At the end of the race I told Wes that I’d had fun. “Oh God,” he replied. “Now how many triathlons are you going to do? Because you’ve always hated them before now, but you kept on doing them.”

Wes took some sweet video, but I have to figure out how to upload it to here. Stay tuned!

Happy New Year

So it looks like I’m ending 2010 as I started it–injured. I’m getting an MRI done tonight because my orthopedist thinks that nagging pain in my right leg is an ischial tuberosity stress fracture. Nice. I guess that would explain how utterly f-ed up my leg was after the marathon and why a few weeks of rest didn’t help. He told me it takes THREE MONTHS to heal from one of those, but the marathon was two months ago, and while I wasn’t completely resting, I think I’m on my way. Mostly I’ll be relieved to finally know that something is wrong, that I haven’t just been feeling stupidly sore for nothing.

I’ll keep you posted on the injury status, but for now, here’s my year in pictures, an idea I ripped off from my bloggy twin, the other Liz.

Started the year in California! Ran part of the Carlsbad Half Marathon, because I was just getting over a strained calf.

In February, we got a ridiculous amount of snow. I went out to return a library book and win some socks from Pacers.

And I hit the bloggy big time by proclaiming my love for this ad.

(My new goal is to be healthy and ready to run this again this year!)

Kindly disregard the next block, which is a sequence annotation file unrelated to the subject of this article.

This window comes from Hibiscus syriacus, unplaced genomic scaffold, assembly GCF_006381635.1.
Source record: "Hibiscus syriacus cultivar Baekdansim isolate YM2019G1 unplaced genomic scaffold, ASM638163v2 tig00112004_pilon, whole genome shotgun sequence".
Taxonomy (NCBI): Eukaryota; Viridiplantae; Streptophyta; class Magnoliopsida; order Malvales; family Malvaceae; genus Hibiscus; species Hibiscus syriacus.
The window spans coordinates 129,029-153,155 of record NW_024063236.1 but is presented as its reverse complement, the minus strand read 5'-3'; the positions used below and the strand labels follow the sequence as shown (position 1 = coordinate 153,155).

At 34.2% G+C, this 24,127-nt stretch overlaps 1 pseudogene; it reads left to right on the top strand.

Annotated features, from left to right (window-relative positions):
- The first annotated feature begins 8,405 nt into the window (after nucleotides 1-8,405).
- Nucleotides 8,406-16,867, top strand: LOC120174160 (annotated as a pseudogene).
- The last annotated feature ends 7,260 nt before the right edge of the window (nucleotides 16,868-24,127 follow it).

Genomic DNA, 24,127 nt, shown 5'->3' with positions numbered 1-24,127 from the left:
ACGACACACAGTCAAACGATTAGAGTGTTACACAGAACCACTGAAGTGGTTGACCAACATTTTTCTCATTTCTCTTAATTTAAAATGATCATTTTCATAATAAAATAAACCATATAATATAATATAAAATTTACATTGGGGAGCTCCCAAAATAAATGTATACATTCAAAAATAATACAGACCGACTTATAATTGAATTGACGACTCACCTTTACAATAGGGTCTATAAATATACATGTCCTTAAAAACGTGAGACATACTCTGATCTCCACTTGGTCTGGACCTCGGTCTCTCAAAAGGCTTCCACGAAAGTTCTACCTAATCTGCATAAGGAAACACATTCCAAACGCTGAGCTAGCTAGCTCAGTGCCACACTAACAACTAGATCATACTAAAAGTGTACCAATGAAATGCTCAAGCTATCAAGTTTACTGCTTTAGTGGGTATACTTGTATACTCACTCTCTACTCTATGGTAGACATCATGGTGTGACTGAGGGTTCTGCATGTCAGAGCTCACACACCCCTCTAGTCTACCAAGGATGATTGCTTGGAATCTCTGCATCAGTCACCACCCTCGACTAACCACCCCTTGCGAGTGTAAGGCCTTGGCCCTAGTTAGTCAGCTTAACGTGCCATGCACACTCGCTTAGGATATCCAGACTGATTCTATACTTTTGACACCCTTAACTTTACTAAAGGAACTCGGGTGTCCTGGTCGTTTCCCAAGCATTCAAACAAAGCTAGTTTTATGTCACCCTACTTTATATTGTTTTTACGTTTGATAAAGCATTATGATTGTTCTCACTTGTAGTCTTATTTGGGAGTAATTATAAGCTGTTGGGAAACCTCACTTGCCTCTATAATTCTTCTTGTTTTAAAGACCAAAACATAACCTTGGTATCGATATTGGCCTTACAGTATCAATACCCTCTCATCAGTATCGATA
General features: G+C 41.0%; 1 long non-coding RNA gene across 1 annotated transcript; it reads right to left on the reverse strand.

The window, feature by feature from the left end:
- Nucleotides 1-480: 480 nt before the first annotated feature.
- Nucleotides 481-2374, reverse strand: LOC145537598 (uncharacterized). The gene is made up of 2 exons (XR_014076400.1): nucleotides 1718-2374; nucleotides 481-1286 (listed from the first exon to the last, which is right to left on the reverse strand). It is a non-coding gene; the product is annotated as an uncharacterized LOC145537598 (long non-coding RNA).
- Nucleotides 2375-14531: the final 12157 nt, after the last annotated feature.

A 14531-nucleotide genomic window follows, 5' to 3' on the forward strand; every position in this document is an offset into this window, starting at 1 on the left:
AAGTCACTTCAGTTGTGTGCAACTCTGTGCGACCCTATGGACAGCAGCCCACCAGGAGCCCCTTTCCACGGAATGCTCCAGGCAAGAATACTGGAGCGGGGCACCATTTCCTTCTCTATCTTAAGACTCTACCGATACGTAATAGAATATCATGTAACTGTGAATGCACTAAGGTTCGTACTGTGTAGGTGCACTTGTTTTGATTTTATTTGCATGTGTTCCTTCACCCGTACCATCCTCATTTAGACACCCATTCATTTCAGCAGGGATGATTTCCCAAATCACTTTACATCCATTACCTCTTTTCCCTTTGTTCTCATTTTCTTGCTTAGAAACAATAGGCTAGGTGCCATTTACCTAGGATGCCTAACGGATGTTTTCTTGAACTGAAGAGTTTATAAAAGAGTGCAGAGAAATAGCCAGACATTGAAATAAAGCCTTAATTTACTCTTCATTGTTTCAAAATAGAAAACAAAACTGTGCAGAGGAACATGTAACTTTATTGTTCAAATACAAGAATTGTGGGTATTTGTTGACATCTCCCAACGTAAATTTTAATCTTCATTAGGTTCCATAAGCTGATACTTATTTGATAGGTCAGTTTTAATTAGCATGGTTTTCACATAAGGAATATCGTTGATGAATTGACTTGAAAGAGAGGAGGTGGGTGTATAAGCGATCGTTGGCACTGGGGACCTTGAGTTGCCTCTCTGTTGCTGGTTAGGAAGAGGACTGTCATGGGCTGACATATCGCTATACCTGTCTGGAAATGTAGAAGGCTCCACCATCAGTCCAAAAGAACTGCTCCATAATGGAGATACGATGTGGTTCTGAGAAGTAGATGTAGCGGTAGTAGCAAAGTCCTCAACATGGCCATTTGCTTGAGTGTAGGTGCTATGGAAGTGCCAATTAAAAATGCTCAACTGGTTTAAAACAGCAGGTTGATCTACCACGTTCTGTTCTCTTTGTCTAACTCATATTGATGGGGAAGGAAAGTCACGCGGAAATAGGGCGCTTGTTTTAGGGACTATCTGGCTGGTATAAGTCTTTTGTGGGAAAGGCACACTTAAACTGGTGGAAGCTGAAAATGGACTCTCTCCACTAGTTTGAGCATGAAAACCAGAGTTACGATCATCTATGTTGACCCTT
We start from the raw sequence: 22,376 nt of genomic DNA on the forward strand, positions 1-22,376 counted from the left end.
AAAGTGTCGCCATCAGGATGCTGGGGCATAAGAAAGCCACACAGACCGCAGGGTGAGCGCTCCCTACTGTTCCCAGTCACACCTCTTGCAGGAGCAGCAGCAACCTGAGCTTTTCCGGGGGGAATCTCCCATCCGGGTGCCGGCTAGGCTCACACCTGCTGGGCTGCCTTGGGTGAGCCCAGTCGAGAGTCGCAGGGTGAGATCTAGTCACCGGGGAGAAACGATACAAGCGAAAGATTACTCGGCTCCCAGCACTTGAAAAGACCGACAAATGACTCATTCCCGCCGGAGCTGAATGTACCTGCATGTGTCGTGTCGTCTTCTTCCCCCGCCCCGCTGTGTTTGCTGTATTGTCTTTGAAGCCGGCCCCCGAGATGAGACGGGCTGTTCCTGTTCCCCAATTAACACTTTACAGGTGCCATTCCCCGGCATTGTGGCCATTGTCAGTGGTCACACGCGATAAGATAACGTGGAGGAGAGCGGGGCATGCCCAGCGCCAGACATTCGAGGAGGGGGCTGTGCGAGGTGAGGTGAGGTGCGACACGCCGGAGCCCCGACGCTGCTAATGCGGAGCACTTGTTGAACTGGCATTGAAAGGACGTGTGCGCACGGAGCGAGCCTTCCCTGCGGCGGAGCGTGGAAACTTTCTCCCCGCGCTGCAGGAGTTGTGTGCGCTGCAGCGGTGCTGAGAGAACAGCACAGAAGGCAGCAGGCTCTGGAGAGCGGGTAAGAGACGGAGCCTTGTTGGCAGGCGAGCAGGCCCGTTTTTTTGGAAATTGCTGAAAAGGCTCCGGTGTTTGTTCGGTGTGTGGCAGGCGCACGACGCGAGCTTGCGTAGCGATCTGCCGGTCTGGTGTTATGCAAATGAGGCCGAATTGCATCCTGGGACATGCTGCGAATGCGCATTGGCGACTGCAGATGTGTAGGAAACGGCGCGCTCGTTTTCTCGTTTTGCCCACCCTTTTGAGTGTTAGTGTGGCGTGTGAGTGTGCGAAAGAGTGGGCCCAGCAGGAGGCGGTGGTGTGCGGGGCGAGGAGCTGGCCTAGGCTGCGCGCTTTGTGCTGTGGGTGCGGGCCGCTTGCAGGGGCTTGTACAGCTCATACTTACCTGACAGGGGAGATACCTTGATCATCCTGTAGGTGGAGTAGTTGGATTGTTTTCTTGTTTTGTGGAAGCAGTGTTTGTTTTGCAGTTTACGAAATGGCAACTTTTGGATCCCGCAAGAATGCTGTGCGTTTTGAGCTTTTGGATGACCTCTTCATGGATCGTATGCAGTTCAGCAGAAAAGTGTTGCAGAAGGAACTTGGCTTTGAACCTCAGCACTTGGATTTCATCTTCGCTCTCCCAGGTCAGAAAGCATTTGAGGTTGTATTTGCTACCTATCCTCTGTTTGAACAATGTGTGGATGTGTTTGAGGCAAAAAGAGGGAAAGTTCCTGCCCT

In March we had a lovely CAR dinner the night before the worst race of my life. (Not connected.)

In April I did some hiking (and packed on some pounds).

And I found the other love of my life (after Wes and running).

Oh, and don't forget the relay. April was a busy month.

In May I turned another year older, learned how to open water swim, and got serious about training again.

In June I met Mason Jennings! (That's not me in the picture.)

And I did my first triathlon. Without drowning!

In July I started taking ice baths. Brrrrrrrrrrr. I topped out at 40 pounds per bath.

In August I went to Oregon! Here are some pics I never posted...

wine tasting

Portland is the city of bridges.

In Seattle, I spied Kara Goucher across the street from my hotel!

Apparently I did nothing in September, but in October I went on some gorgeous runs in southern Virginia and North Carolina.

And I barely finished a marathon...possibly with a broken hip!

In November, I went to watch the NYC marathon and ran some of the course...but I don't have any pictures of that. In December, I came to terms with my new sport 😉

Happy New Year!

Bike Key West

So, as most of you already know, I spent the last weekend in Key West to participate in the first-ever Key West Triathlon. Amy, Katie, and I entered the Olympic relay as Team Run This Amazing Day, and we totally dominated…the other two teams in the division. (Beth dominated considerably more people to come in second in her age group in her first-ever tri!)

If you’ve read Amy, Katie, or Beth’s blog already, you know most of the story. After some mighty-fine finagling, Beth scored a gorgeous bike for me to race on.

She looks like Carmela Sherbert!

After Katie’s rock-star-like swim, in which she tamed the murky waters and seaweed of the Gulf of Mexico, I took off on my bike. I started about two minutes after our competition. They were apparently all friends, because they seemed determined to stick together. At first I was nervous, because they both had really nice bikes with aerobars. I was afraid I’d underestimated them, and that I wouldn’t be able to keep up with my projected 1:40 time for 25 miles. But as the women walked their bikes down to the mount line, I noticed that they didn’t seem that comfortable walking them. And that one of them had a water bottle tucked into her jersey.